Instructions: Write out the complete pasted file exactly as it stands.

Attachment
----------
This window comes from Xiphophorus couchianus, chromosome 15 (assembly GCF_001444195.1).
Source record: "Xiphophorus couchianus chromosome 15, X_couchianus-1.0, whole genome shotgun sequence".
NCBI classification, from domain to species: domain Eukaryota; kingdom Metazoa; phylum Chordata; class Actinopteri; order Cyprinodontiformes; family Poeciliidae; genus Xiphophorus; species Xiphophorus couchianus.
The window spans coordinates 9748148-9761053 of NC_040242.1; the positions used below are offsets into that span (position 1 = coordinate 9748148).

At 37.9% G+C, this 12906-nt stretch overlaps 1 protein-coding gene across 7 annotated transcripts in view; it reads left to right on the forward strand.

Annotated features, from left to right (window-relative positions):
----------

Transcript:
This window comes from Xiphophorus couchianus, chromosome 15 (assembly GCF_001444195.1).
Source record: "Xiphophorus couchianus chromosome 15, X_couchianus-1.0, whole genome shotgun sequence".
NCBI classification, from domain to species: domain Eukaryota; kingdom Metazoa; phylum Chordata; class Actinopteri; order Cyprinodontiformes; family Poeciliidae; genus Xiphophorus; species Xiphophorus couchianus.
The window spans coordinates 9748148-9761053 of NC_040242.1; the positions used below are offsets into that span (position 1 = coordinate 9748148).

At 37.9% G+C, this 12906-nt stretch overlaps 1 protein-coding gene across 7 annotated transcripts in view; it reads left to right on the forward strand.

Annotated features, from left to right (window-relative positions):